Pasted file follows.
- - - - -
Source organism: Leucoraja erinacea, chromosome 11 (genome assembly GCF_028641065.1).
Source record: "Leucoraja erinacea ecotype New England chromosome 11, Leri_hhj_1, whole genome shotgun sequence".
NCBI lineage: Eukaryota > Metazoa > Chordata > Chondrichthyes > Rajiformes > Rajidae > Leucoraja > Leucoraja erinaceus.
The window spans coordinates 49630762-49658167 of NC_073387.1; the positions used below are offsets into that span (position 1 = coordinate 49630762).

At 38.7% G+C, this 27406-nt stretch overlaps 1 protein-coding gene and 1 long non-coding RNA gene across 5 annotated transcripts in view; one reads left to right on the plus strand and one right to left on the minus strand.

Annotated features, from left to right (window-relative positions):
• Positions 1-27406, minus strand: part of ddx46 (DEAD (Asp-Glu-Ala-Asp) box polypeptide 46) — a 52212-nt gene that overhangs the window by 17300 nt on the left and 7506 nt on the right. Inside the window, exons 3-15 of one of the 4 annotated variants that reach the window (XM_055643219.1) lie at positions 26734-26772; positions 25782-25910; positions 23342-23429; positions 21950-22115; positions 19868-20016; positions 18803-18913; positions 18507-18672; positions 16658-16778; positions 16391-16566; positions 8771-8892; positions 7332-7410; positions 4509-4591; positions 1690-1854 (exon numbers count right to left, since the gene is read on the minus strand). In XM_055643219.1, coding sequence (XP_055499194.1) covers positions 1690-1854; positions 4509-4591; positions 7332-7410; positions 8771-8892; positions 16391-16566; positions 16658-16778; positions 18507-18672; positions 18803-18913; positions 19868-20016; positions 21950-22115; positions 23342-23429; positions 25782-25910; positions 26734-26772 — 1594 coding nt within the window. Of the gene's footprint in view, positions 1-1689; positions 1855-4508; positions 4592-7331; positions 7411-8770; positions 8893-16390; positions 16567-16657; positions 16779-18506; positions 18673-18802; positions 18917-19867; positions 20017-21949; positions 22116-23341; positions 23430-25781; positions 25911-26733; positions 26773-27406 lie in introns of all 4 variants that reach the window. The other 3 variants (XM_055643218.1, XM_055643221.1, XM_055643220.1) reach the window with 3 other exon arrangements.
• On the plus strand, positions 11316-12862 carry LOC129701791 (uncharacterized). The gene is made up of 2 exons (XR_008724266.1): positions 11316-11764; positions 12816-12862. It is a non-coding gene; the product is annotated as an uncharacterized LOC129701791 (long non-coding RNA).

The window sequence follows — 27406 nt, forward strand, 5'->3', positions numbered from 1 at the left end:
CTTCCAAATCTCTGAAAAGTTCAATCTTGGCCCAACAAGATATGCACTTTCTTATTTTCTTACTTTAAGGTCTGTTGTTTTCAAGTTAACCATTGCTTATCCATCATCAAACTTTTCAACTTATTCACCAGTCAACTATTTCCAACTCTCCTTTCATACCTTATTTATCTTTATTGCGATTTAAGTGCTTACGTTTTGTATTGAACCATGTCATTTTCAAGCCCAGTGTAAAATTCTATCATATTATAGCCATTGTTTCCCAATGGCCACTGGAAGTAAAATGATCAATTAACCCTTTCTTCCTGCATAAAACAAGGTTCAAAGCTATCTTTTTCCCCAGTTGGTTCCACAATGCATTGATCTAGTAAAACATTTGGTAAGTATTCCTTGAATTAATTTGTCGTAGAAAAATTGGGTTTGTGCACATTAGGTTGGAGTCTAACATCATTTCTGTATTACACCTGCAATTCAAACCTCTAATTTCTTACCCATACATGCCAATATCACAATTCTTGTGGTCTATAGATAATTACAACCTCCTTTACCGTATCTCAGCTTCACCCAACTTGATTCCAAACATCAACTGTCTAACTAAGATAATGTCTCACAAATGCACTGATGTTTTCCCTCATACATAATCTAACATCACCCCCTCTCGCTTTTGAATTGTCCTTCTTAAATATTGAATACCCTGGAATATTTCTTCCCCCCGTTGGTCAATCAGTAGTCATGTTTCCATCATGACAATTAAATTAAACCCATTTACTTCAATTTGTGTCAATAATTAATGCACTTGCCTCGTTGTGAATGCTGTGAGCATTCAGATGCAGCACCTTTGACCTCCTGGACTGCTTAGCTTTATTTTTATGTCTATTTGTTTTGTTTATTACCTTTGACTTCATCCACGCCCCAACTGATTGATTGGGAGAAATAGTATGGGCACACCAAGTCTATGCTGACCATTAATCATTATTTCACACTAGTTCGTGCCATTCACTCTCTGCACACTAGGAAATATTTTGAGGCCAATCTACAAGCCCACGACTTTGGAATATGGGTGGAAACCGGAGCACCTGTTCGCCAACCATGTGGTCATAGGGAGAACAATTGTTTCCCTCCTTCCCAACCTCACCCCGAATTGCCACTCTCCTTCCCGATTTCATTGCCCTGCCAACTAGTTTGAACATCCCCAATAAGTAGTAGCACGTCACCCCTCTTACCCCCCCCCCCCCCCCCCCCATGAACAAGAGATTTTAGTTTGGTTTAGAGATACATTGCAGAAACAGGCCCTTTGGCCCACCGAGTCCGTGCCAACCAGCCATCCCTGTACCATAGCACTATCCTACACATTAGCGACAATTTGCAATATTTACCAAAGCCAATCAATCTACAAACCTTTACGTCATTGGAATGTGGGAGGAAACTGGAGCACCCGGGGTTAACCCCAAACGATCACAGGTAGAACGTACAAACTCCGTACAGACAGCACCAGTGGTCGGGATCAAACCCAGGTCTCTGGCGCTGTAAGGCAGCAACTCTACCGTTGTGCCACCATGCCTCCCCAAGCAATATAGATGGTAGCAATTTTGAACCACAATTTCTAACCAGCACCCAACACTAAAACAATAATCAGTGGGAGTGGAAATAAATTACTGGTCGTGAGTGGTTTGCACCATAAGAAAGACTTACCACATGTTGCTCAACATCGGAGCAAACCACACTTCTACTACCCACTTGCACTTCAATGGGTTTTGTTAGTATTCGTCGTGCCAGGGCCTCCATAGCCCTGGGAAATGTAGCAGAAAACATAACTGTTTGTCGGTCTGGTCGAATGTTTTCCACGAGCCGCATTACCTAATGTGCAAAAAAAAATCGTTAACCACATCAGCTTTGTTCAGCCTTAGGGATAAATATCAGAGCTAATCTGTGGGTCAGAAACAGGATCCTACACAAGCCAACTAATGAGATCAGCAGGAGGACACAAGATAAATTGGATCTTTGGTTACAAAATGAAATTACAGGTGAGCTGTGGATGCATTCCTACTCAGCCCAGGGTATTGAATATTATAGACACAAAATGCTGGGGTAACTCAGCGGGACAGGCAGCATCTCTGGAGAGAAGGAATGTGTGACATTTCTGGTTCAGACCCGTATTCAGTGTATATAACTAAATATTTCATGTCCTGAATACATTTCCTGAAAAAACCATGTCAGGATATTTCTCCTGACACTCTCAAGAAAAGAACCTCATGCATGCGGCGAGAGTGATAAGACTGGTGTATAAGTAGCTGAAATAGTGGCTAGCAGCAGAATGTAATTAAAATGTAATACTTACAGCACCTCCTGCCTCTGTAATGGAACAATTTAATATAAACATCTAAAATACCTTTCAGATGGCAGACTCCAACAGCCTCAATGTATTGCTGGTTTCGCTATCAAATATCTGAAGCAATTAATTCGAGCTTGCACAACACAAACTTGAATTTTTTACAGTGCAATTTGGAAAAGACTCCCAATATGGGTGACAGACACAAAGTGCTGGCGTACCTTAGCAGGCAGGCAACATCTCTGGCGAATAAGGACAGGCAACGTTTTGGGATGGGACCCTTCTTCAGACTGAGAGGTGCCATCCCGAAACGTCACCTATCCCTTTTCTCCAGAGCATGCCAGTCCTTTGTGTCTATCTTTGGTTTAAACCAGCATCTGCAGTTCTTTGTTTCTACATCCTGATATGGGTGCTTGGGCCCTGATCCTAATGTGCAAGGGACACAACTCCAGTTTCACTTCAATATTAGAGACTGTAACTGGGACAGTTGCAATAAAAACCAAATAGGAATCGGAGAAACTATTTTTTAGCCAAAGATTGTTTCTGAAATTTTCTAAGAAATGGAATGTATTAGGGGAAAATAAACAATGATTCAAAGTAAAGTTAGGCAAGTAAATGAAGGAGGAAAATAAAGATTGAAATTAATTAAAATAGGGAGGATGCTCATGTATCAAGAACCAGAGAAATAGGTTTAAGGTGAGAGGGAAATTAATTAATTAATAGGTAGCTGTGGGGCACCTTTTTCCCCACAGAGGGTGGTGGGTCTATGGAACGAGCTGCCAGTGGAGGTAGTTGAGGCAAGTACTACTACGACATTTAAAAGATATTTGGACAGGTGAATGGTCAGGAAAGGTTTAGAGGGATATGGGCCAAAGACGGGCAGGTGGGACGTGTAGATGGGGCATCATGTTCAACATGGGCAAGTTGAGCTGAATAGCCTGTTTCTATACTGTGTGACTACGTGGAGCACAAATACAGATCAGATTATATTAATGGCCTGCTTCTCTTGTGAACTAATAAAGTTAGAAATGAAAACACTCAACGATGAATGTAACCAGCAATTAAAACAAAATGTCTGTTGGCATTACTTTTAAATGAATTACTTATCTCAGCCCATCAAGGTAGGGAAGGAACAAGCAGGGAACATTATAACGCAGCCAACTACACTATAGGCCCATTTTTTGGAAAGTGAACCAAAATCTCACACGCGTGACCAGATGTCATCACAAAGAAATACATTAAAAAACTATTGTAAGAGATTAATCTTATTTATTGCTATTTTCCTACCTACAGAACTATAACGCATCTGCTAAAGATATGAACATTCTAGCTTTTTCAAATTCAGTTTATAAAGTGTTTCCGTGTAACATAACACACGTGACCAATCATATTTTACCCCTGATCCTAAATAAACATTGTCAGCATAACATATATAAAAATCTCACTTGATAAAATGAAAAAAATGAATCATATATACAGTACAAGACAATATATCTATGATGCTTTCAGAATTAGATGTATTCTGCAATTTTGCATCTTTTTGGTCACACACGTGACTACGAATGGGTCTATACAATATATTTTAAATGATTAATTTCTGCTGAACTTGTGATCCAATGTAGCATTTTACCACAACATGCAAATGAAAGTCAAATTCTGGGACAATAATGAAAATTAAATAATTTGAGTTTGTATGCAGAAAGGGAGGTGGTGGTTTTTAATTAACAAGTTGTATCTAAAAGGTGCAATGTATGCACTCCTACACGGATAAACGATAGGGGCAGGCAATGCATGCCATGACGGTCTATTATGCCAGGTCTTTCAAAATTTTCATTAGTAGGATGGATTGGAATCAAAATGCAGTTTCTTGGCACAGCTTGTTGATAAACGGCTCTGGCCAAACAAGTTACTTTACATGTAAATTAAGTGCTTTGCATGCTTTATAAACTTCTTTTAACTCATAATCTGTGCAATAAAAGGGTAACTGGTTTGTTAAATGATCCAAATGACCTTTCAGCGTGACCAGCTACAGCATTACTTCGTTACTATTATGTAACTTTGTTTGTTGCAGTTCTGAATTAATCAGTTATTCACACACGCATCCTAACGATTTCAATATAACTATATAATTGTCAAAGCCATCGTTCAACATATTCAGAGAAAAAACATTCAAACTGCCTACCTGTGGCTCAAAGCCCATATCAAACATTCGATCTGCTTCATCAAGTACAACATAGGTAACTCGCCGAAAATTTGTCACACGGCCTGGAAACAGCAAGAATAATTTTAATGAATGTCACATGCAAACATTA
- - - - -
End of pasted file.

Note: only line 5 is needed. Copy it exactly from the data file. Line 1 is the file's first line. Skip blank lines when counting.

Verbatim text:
At 38.7% G+C, this 27406-nt stretch overlaps 1 protein-coding gene and 1 long non-coding RNA gene across 5 annotated transcripts in view; one reads left to right on the plus strand and one right to left on the minus strand.